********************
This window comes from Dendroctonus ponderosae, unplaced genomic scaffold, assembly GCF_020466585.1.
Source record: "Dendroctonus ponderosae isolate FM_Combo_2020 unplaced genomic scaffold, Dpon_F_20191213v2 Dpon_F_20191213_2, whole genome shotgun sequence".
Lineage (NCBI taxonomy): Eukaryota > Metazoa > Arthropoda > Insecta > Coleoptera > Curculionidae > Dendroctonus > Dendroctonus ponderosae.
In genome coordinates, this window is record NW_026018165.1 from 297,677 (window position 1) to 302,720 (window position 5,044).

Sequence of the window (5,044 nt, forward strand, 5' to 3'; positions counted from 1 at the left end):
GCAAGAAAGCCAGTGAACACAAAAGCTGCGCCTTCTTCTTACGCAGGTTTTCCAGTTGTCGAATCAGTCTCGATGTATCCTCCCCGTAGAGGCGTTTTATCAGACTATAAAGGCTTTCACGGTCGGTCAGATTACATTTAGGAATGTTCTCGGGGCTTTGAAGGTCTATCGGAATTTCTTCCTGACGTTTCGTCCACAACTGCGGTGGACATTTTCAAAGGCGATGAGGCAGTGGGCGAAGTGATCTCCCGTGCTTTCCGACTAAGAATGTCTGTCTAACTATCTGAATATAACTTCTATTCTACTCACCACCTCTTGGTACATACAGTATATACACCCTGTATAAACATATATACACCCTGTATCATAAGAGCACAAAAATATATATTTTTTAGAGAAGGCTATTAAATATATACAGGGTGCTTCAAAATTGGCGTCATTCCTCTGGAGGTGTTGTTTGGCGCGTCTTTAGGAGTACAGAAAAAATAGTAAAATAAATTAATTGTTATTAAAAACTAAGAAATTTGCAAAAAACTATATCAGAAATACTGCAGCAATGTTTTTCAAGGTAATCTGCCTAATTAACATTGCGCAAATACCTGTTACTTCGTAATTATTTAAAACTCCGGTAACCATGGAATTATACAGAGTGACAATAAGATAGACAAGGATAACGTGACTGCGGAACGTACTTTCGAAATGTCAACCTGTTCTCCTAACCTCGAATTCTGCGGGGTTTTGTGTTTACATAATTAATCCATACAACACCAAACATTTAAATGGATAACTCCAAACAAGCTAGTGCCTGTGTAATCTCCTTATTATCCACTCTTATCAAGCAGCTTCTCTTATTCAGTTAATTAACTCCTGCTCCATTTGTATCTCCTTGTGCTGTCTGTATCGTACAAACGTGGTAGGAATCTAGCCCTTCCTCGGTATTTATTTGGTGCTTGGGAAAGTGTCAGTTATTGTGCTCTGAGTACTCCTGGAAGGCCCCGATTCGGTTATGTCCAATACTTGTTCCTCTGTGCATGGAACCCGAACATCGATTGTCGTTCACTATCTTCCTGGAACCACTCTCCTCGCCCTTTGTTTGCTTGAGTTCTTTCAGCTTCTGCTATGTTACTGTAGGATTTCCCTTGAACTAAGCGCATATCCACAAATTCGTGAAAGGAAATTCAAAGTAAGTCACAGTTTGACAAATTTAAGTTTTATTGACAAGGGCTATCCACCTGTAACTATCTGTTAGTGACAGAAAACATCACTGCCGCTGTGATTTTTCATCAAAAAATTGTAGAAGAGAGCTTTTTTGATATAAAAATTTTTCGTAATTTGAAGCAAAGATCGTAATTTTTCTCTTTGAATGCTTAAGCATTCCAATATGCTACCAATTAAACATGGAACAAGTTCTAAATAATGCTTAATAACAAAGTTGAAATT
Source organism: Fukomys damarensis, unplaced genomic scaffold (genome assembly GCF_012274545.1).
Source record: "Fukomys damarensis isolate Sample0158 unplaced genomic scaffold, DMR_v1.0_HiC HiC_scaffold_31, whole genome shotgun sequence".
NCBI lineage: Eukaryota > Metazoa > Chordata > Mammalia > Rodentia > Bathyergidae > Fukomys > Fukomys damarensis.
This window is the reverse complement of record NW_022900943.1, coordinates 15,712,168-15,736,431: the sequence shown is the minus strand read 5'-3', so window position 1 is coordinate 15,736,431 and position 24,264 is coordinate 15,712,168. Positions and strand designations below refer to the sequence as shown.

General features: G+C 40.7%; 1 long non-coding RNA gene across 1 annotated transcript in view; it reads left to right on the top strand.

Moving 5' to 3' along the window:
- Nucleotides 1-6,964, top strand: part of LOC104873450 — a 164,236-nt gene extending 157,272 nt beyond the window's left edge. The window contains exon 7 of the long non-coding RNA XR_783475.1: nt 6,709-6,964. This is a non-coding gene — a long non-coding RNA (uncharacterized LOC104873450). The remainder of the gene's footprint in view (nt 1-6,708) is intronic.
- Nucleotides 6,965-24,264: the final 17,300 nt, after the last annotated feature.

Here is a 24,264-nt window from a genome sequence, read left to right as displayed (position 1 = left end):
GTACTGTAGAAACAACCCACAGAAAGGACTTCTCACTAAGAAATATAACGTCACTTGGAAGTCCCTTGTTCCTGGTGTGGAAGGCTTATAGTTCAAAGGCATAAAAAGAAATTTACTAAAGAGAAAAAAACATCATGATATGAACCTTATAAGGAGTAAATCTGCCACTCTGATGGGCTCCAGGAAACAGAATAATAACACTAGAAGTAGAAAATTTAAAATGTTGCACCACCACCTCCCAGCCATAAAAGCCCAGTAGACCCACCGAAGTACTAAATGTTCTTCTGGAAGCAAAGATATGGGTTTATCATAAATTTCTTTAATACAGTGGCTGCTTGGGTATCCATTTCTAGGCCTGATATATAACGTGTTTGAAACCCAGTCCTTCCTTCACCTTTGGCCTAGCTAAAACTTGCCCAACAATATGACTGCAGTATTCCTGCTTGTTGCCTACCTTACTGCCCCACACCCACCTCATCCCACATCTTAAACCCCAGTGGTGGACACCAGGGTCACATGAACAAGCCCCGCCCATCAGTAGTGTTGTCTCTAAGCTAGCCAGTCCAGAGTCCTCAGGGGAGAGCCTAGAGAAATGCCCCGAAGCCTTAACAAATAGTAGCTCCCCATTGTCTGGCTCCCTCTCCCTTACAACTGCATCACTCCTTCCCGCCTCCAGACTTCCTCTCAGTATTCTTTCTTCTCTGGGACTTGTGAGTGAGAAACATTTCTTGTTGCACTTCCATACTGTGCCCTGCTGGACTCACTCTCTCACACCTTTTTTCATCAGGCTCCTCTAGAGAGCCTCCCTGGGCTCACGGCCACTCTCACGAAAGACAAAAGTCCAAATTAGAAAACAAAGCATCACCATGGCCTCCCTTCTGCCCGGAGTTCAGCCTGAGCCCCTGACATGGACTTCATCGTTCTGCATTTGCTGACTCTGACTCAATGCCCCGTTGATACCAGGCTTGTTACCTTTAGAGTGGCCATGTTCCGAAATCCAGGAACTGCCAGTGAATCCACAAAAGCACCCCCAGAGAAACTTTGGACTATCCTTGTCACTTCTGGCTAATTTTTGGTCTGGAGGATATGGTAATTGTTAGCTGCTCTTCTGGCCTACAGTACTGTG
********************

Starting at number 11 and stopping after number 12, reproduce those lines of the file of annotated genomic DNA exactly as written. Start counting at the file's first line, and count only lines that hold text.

General features: G+C 40.7%; 1 long non-coding RNA gene across 1 annotated transcript in view; it reads left to right on the top strand.

Moving 5' to 3' along the window: